Bill Daley, formerly with the Obama administration, said Illinois needs better leadership, particularly with its shaky finances.
CHICAGO -- Former White House chief of staff Bill Daley said Thursday that he's "seriously" considering a run for Illinois governor in 2014, a move that would represent a major Democratic primary challenge to Gov. Pat Quinn.
Daley, who has mulled campaigns for the state's highest office before, spoke about leadership during a campaign-style speech Thursday before Chicago's business and political elite. After the speech, when an audience member asked if he was running for governor, Daley said he was "thinking about it seriously."
Although he didn't criticize Quinn by name, Daley said Illinois needs better leadership, particularly with its shaky finances - billions in unpaid bills and the worst-in-the-nation pension problem. Quinn has said he'll seek a second term in 2014.
"There is nothing wrong with Illinois right now that can't be fixed with better leadership," he told the civic group City Club of Chicago during a luncheon. "Leadership is the missing ingredient that will help us tackle the scale and complexity of our problems."
His wide-ranging speech covered President Barack Obama, the fiscal cliff, unions, energy, pensions and stories about growing up around prominent leaders: Both Daley's father and brother were longtime Chicago mayors.
He later declined to give details to reporters about his timeline for deciding. He also refrained from taking specific stances on issues, saying he's not a candidate yet.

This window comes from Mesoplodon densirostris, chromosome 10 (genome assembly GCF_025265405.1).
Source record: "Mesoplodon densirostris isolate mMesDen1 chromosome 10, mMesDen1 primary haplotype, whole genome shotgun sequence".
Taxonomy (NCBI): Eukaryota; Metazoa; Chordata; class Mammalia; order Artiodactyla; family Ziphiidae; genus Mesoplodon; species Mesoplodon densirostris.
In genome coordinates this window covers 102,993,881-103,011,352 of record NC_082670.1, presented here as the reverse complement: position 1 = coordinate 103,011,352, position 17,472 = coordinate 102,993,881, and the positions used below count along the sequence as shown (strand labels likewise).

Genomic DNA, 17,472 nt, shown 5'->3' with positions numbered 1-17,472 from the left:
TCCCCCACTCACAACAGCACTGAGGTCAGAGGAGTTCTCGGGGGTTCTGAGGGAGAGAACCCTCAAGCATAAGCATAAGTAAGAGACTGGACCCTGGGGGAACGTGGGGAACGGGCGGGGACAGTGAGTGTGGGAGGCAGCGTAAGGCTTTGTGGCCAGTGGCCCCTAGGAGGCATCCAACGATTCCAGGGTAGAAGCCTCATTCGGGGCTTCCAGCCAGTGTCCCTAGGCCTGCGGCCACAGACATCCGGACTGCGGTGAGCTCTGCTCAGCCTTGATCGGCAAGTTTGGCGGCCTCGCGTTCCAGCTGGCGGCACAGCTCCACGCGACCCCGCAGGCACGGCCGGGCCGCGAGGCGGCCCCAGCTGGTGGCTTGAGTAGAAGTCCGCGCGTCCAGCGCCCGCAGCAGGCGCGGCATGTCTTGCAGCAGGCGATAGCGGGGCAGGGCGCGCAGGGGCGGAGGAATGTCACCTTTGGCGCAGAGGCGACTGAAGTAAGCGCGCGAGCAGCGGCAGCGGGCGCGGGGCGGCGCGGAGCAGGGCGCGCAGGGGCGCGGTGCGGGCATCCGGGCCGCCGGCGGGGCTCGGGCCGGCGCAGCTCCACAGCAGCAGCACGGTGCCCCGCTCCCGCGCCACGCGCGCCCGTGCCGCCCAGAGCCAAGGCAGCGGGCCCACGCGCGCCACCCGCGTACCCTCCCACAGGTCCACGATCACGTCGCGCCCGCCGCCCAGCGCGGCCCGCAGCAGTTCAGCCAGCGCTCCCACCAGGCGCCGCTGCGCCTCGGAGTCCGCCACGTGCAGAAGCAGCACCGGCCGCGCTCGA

"Illinois has one of the most serious fiscal problems in America," he said during the speech. "It's no wonder the people of Illinois hunger for leadership, they can see our potential ... They can see how our future is being held back in a seeming endless skirmish that has not seen significant progress in years."
Daley left the Obama administration earlier this year. He was named chief of staff in January 2011, months after Rahm Emanuel left the job to run for Chicago's mayor. Daley has years of political and business experience, serving as commerce secretary under President Bill Clinton and running Al Gore's 2000 presidential campaign.
The governor, who was traveling in Germany on Thursday, has said that he's ready for any primary challenger. A Quinn campaign spokeswoman didn't immediately return a message.
Quinn, a former lieutenant governor, became governor in 2009 after lawmakers removed ex-Gov. Rod Blagojevich from office. Blagojevich is serving 14 years in prison for a range of corruption charges including allegations he tried to sell or trade the U.S. Senate seat vacated by Obama.
Quinn narrowly won office in 2010 over Republican state Sen. Bill Brady.
Republicans in Illinois have made the 2014 Illinois governor's race a top priority, particularly after suffering devastating Nov. 6 election losses. Illinois state Sen. Kirk Dillard, who narrowly lost the 2010 gubernatorial primary to Brady, has said he's considering a run. Other potential candidates mentioned include Brady and U.S. Rep. Aaron Schock of Peoria.